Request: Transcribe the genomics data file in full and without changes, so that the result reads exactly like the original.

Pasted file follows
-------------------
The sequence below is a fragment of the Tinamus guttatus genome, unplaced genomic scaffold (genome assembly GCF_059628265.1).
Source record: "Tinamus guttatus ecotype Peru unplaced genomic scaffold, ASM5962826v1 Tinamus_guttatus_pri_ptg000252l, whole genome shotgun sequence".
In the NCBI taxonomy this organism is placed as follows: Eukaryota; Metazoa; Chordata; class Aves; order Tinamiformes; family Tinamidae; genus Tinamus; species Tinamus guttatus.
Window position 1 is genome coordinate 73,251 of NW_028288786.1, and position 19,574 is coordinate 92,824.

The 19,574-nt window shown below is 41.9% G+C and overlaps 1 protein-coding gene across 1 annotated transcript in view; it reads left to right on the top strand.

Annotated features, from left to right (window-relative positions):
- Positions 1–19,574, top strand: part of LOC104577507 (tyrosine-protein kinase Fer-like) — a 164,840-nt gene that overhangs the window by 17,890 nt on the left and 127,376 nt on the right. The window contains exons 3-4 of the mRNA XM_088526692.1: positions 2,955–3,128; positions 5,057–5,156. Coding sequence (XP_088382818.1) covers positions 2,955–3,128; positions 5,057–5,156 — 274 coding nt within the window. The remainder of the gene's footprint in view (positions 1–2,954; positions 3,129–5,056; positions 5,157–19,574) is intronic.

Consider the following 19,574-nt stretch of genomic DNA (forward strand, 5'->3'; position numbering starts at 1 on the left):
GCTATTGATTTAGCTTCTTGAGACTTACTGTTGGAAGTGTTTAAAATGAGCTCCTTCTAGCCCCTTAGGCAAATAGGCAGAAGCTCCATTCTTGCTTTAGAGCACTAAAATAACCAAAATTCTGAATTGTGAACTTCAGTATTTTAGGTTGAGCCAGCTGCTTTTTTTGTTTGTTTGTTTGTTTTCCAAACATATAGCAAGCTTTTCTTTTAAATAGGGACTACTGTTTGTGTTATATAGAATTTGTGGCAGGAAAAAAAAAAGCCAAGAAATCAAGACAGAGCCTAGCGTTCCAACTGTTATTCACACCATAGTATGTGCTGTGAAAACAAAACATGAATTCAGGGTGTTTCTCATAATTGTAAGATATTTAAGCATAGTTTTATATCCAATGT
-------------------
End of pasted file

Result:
The sequence below is a fragment of the Tinamus guttatus genome, unplaced genomic scaffold (genome assembly GCF_059628265.1).
Source record: "Tinamus guttatus ecotype Peru unplaced genomic scaffold, ASM5962826v1 Tinamus_guttatus_pri_ptg000252l, whole genome shotgun sequence".
In the NCBI taxonomy this organism is placed as follows: Eukaryota; Metazoa; Chordata; class Aves; order Tinamiformes; family Tinamidae; genus Tinamus; species Tinamus guttatus.
Window position 1 is genome coordinate 73,251 of NW_028288786.1, and position 19,574 is coordinate 92,824.

The 19,574-nt window shown below is 41.9% G+C and overlaps 1 protein-coding gene across 1 annotated transcript in view; it reads left to right on the top strand.

Annotated features, from left to right (window-relative positions):
- Positions 1–19,574, top strand: part of LOC104577507 (tyrosine-protein kinase Fer-like) — a 164,840-nt gene that overhangs the window by 17,890 nt on the left and 127,376 nt on the right. The window contains exons 3-4 of the mRNA XM_088526692.1: positions 2,955–3,128; positions 5,057–5,156. Coding sequence (XP_088382818.1) covers positions 2,955–3,128; positions 5,057–5,156 — 274 coding nt within the window. The remainder of the gene's footprint in view (positions 1–2,954; positions 3,129–5,056; positions 5,157–19,574) is intronic.

Consider the following 19,574-nt stretch of genomic DNA (forward strand, 5'->3'; position numbering starts at 1 on the left):
GCTATTGATTTAGCTTCTTGAGACTTACTGTTGGAAGTGTTTAAAATGAGCTCCTTCTAGCCCCTTAGGCAAATAGGCAGAAGCTCCATTCTTGCTTTAGAGCACTAAAATAACCAAAATTCTGAATTGTGAACTTCAGTATTTTAGGTTGAGCCAGCTGCTTTTTTTGTTTGTTTGTTTGTTTTCCAAACATATAGCAAGCTTTTCTTTTAAATAGGGACTACTGTTTGTGTTATATAGAATTTGTGGCAGGAAAAAAAAAAGCCAAGAAATCAAGACAGAGCCTAGCGTTCCAACTGTTATTCACACCATAGTATGTGCTGTGAAAACAAAACATGAATTCAGGGTGTTTCTCATAATTGTAAGATATTTAAGCATAGTTTTATATCCAATGT